The Donald has fully transitioned to a regular, ordinary politician, like the rest of them, but unlike the rest of them, he is unstable, authoritarian, admires foreign autocrats, inconsistent, appears to believe nothing with any true conviction, and is as ignorant on the issues as the average voter.

-SL

SCOTUS: Abortion v Guns

Leftists will undoubtedly rejoice at the recent SCOTUS decision striking down burdensome regulations on abortion clinics. The Supreme Court ruled–correctly, I think–that burdensome regulations which serve no greater purpose and exist–indeed are written in the first place–purely to be an obstacle to obtaining an abortion constitute an infringement of our rights by the government.

Of course it is an infringement of our rights for the government to impose endless, senseless regulations in an effort to prevent us from exercising our rights. This is especially clear when the laws are passed explicitly, or very nearly so, with the intention of stopping people from exercising their rights and serves no greater purpose. I would argue even making it substantially difficult to exercise one’s rights is un-Constitutional, regardless of the law’s/regulations’ intent, and even if they do serve a greater purpose, infringing on citizens’ rights requires a very, very good reason, not merely a reason.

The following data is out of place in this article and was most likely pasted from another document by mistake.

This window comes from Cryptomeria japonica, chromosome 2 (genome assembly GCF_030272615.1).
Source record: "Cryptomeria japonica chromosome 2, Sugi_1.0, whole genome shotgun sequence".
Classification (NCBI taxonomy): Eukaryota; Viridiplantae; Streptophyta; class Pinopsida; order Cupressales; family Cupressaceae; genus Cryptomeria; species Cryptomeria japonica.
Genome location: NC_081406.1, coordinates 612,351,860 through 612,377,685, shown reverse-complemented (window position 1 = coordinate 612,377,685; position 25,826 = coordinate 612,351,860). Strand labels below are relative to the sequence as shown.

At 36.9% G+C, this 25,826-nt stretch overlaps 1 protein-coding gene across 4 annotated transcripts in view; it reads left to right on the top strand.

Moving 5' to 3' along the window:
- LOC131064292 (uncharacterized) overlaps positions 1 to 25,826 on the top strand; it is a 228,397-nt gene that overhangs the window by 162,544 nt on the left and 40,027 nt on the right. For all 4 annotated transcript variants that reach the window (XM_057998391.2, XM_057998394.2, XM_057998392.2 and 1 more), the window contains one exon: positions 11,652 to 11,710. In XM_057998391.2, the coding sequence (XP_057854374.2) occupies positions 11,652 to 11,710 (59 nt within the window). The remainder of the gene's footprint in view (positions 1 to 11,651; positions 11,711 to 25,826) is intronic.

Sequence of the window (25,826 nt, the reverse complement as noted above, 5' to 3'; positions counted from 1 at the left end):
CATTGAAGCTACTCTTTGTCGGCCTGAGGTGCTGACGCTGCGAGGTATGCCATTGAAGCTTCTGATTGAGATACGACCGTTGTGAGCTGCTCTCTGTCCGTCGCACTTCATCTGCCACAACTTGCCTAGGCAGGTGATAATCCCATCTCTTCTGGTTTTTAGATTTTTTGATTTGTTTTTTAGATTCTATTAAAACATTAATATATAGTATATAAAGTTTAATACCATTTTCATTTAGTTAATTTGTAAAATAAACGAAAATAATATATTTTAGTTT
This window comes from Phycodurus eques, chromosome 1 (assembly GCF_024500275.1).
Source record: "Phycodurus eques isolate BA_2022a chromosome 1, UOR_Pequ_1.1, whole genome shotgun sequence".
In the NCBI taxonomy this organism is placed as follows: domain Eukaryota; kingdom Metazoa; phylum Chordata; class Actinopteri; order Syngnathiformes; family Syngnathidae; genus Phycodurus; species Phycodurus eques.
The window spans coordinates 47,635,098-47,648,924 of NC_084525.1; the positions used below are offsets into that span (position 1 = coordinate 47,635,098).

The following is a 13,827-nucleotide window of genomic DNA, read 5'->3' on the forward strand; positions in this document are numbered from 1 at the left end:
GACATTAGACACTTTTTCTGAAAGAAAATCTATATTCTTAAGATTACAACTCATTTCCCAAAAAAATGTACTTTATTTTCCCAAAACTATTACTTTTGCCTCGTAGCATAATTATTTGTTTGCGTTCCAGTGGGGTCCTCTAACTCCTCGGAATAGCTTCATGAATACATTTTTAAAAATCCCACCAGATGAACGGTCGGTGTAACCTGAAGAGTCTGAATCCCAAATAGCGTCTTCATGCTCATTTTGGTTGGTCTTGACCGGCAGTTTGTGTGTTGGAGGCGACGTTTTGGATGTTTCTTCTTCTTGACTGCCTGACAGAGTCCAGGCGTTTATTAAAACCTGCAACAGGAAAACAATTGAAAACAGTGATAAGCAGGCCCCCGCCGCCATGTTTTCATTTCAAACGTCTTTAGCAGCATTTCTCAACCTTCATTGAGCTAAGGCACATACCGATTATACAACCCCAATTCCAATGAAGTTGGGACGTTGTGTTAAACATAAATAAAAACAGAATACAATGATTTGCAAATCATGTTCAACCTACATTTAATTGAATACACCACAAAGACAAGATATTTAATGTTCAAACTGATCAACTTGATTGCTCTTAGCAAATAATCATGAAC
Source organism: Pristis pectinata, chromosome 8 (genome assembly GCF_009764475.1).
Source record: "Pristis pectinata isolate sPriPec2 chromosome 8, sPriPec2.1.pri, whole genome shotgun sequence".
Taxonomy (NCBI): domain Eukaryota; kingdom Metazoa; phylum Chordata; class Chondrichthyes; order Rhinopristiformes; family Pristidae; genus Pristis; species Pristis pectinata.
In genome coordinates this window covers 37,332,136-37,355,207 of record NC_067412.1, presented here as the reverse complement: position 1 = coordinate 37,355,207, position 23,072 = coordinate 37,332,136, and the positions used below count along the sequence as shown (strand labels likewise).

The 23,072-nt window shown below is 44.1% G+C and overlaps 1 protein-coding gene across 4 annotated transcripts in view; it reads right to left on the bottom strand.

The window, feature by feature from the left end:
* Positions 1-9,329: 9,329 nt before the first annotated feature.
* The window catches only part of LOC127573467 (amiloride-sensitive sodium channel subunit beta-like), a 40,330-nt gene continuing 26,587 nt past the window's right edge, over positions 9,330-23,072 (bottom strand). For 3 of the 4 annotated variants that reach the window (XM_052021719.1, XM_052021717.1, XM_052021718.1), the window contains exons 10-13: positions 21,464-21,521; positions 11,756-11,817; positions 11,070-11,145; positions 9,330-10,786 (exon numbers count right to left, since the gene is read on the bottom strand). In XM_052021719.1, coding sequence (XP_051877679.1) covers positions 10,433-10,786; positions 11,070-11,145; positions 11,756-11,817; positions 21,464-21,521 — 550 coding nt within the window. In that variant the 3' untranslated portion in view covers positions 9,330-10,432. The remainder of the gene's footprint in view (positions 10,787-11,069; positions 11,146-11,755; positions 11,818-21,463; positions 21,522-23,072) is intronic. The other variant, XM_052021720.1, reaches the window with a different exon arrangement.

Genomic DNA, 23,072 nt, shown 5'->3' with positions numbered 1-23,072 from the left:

That point should be obvious, however, and this article is not about how the government infringes on our rights through the proliferation of regulations coming out of the myriad number of independent executive agencies, agencies with the power to write and enforce the law and even on occasion the power to adjudicate the laws they write. This is, rather, an article about Leftists and why they are full of shit.

Abortion is not a topic I feel very strongly about, but I think this was a good SCOTUS decision. While I see merit in both sides’ arguments on abortion, I am very wary when it comes to the regulatory power of the state and will welcome any check on this power, even if it means abortions will be easier to obtain.